How Not to Win Votes and Influence Conservatives

But I can tell you this: Telling me to suffer the McCain nomination in silence and get with the program ain’t gonna cut it. That dog won’t hunt.

The way to a conservative’s heart is not telling him what to do (or how to vote)

By Chuck Muth

I understand the frustration of many Republicans who just can’t understand how some conservatives just can’t bring themselves to support John McCain even though Barack Obama would likely be an even worse president than Jimmy Carter. I really do feel your pain. However…

It’s still a long, long way to election day. Many conservatives who are saying today that they can’t vote for McCain will come around and vote for McCain in November. Heck, I might even be one of them. But let me warn partisan Republicans that you’ll catch more wayward conservatives with honey than you will with vinegar.

For example, here’s what NOT to do if you want to persuade disgruntled (legitimately so) conservatives to vote for McCain in the fall, rather than push them further away and force them to dig in their heels. This came to me recently in an email from an unknown McCain supporter:

“John McCain is THE Republican nominee, and though you may think he’s not ‘this,’ or ‘that’ enough for you, he is 10,000% better than the alternative. SO, enough of the ‘He’s not my first choice…’ crappola. McCain is your choice, period. Got it? Because, if you can’t suffer your personal political problems in silence, we don’t want to freaking HEAR from you. This ain’t the Whining Party, this is the Republican Party. Get over yourself, and get with the program.”

It is impossible to overstate exactly how stupid something like this is.

Conservatives, by definition, are independent thinkers. Liberals embody the herd mentality, where being told to “get with the program” actually works. But when you tell a conservative to “get with the program,” there’s a very good chance the conservative will go the other way just for spite. We are, at our core, anti-authoritarians. We don’t like being told what to do. By anybody.

And while John McCain might be the Republican nominee, he wasn’t my choice…or the choice of a great number of Republicans. In fact, John McCain won the nomination by winning a lot of states in which NON-Republicans were allowed to vote for the Republican nominee.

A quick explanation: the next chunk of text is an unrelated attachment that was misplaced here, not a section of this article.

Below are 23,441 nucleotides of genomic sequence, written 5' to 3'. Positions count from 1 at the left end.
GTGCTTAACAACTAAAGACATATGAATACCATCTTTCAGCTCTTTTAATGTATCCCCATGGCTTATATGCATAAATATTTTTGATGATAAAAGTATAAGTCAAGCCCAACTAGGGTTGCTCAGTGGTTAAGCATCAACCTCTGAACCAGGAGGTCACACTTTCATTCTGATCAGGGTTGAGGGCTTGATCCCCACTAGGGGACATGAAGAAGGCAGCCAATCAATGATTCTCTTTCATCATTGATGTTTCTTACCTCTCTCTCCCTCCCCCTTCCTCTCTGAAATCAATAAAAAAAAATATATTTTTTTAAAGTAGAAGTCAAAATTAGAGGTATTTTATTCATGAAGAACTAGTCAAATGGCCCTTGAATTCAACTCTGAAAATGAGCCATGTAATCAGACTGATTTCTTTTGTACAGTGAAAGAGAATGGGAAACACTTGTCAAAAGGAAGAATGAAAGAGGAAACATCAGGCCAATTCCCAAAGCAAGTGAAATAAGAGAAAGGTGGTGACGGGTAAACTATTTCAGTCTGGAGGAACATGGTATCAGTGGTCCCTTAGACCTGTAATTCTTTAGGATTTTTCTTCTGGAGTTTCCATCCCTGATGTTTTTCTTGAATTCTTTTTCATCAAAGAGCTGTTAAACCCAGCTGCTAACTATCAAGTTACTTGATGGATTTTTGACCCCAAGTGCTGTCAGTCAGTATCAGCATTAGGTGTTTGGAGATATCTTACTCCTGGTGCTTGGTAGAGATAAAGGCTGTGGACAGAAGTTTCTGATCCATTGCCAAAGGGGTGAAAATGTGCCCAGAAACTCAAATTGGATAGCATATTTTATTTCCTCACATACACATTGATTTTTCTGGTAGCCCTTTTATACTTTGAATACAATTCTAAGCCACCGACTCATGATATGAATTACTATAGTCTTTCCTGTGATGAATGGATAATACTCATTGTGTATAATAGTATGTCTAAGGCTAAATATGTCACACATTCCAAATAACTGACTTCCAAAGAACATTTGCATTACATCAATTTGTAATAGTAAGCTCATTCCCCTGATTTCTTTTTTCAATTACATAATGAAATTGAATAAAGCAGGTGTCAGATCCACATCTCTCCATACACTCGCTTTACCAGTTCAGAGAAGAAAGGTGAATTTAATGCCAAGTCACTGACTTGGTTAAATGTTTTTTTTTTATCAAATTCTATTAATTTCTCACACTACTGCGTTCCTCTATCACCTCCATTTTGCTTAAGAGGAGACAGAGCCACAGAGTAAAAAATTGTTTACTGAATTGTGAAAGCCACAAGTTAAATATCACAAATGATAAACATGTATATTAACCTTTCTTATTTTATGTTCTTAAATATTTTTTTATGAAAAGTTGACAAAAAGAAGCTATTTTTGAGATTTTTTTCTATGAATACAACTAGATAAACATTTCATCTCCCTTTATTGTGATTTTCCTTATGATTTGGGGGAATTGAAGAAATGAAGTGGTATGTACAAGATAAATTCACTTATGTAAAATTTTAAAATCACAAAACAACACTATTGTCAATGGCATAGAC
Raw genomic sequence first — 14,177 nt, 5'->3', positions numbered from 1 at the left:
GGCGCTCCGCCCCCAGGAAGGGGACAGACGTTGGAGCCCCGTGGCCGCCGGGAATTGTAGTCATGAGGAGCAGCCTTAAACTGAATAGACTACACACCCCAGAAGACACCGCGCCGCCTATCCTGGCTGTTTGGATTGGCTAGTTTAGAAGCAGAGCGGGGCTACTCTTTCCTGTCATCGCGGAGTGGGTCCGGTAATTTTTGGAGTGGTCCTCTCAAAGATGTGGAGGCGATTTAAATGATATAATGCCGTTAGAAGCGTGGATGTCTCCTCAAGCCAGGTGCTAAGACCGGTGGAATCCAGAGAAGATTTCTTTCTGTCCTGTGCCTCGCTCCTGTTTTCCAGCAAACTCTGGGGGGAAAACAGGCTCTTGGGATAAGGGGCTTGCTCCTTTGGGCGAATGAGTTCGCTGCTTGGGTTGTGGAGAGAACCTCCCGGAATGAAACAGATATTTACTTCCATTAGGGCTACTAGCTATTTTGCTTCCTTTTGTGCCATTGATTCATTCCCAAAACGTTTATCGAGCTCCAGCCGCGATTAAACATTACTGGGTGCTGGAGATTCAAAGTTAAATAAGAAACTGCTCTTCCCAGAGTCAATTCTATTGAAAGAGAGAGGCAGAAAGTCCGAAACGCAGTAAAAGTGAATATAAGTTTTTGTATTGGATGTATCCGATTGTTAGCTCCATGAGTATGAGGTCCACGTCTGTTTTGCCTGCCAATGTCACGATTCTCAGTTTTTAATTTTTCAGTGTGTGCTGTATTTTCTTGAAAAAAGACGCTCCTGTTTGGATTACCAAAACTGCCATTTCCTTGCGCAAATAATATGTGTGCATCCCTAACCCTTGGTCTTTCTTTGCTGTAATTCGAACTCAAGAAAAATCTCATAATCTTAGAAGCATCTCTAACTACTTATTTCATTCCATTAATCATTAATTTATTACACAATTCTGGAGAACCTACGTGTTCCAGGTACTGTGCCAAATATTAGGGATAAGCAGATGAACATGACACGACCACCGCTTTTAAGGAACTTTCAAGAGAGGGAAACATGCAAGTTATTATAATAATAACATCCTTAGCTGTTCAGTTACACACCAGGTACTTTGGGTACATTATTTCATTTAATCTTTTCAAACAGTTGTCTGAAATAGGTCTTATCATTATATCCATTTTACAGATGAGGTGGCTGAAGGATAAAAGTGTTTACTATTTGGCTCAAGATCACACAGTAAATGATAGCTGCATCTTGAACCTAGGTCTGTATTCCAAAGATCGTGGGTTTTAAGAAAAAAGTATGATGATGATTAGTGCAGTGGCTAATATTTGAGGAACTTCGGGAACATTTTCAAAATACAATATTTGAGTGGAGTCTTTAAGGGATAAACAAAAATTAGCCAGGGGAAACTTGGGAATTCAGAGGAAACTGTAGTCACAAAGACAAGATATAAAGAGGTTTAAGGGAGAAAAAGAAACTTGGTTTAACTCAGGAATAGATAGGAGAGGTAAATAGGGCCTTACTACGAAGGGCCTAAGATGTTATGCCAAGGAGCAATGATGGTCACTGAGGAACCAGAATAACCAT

It is not MY obligation to vote for John McCain just because he’s the Republican nominee. It is John McCain’s obligation to earn my vote. So far, he hasn’t. Doesn’t mean he can’t. He just hasn’t yet.

But I can tell you this: Telling me to suffer the McCain nomination in silence and get with the program ain’t gonna cut it. That dog won’t hunt.

Chuck Muth is president of Citizen Outreach, a non-profit public policy advocacy organization in Washington, D.C. The views expressed are his own and do not necessarily reflect the views of Citizen Outreach. He may be reached at chuck@citizenoutreach.com.

One thought on “How Not to Win Votes and Influence Conservatives”

  1. I very much enjoy the Irreverent View. However, I think the recent article by Chuck Muth (How Not to Win Votes and Influence Conservatives) misses the point completely.

    I think most Conservatives will vote for John McCain, though they are not happy with him as the nominee. The problem McCain and the Republican Party has is the large number of Conservatives that will vote for McCain, but cannot get excited enough to campaign for him. This is the first election that I can remember that I am not excited and am not trying to push my candidate.

    If McCain were to really attack the energy issue instead of nibbling at the problem he could still excite the Conservative masses enough to go out and fight for him. We need drilling every where there are oil deposits. We need the exploitation of coal, natural gas and nuclear energy. We need a mandate for alternative fuels and increased efficiency in the fossil using industry.

    Unless McCain does something quick, I’ll vote for him but I’ll probably do so while holding my nose.

    Hugh

    Like

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